Ivanka Trump defends her father, brushes aside criticism in global outing as President's adviser
Ivanka Trump brushed aside groans and hisses on Tuesday over her father's track record and defended his attitudes toward women.
Berlin: Ivanka Trump brushed aside groans and hisses on Tuesday over her father's track record and defended his attitudes toward women as she made her first international outing as a White House adviser.
Trump pledged to push for "incremental, positive change" for women in the US economy and told a Berlin conference on women that she's still "rather unfamiliar" with her role as first daughter and adviser to President Donald Trump.
The scattered groans and hisses came as she described her father as "a tremendous champion of supporting families." Trump's one-day visit, at the invitation of German Chancellor Angela Merkel, gave Merkel and other officials face-to-face access with the president's influential daughter at a time when world leaders are still trying to discern where his policies will lead.
Merkel and Trump were part of a high-powered panel discussion today at the W20 Summit, a women-focused effort within the Group of 20 countries, entitled "Inspiring women: Scaling up women's entrepreneurship." They were joined by Canadian Foreign Minister Chrystia Freeland, International Monetary Fund chief Christine Lagarde and the Netherlands' Queen Maxima, among others.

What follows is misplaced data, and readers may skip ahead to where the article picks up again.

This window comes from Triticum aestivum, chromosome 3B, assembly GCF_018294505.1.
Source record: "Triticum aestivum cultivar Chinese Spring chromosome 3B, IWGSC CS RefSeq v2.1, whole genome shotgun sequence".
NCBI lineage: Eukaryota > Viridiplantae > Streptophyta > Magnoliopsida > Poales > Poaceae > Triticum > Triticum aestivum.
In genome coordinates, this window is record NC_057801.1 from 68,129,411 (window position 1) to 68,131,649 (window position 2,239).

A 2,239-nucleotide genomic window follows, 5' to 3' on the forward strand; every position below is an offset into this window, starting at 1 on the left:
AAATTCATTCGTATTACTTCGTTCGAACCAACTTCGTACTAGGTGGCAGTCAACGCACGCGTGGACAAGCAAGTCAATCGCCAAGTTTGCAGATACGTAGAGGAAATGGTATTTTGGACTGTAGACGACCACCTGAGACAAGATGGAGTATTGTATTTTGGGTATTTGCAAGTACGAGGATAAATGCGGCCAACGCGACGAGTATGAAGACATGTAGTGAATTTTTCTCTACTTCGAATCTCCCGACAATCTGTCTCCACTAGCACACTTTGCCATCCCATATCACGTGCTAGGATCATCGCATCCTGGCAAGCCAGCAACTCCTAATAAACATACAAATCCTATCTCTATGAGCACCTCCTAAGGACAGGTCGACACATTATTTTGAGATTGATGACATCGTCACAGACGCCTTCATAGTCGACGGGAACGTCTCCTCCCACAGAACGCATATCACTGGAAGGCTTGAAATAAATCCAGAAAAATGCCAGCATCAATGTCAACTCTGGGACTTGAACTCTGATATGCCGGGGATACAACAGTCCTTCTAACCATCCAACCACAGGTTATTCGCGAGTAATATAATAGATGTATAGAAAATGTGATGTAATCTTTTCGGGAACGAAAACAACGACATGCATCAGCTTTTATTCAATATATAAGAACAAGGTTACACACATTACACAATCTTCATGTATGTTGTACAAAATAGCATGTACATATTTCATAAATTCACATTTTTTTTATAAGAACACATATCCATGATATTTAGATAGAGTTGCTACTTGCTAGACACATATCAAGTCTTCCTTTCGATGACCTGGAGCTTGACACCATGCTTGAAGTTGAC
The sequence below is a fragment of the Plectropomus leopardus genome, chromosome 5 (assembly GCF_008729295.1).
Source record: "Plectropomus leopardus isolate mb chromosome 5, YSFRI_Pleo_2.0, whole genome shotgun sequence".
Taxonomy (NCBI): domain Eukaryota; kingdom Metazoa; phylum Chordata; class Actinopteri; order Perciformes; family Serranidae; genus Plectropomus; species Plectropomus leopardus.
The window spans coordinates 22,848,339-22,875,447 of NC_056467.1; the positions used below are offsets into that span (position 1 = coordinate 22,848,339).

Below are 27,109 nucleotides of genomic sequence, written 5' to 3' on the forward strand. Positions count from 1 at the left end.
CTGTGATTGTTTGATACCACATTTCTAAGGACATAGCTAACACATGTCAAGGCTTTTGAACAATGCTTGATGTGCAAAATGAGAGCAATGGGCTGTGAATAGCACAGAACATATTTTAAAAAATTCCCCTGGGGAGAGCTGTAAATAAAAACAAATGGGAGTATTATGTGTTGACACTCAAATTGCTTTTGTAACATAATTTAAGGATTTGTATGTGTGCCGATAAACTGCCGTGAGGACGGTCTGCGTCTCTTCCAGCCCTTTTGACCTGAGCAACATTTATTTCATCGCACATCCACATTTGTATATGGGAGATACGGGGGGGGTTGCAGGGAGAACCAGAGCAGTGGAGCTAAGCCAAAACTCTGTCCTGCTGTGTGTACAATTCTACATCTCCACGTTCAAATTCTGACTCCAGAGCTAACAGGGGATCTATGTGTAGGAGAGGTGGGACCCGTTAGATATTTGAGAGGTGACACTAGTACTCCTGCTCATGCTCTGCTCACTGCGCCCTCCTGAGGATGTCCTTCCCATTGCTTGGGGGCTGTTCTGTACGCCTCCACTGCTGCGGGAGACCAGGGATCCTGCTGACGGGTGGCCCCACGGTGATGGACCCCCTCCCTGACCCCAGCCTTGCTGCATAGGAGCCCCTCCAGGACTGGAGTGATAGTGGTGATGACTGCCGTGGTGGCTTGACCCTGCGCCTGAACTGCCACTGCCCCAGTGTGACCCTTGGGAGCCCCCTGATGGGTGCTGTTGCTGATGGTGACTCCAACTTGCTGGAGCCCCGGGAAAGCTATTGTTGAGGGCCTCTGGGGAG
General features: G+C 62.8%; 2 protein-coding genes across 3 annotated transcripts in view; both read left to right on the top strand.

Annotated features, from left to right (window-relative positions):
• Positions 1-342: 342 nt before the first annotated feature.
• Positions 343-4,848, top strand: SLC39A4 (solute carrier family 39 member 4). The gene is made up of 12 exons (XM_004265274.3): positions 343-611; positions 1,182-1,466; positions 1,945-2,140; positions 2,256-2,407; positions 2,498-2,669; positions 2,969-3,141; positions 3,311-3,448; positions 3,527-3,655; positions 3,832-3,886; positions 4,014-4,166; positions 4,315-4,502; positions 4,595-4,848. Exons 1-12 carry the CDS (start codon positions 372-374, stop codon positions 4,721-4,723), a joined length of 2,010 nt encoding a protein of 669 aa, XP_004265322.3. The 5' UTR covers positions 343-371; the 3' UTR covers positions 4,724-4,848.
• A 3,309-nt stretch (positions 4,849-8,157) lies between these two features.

The 35-year-old Trump, who stepped away from both running her fashion brand and from an executive role at the Trump Organization to become an unpaid White House adviser, said she is still finding her feet in her new role.
"I'm listening, I'm learning, I'm defining the ways in which I think that I'll be able to have impact" in empowering women in the US economy and beyond," she said.
She says she plans "to bring the advice, to bring the knowledge, back to the United States, back to both my father and the president — and hopefully that will bring about incremental, positive change. And that is my goal."
Trump has been a vocal advocate for policies benefiting working women and vocational training. During Merkel's visit to Washington in March, she organized a discussion with the German leader, her father, and American and German executives about how companies can better train workers.
However, Trump has faced a backlash in the United States, particularly from liberals who think she has done little to temper her father's conservative agenda. Since the president took office in January, liberal groups have questioned the impact of his policy moves on families.
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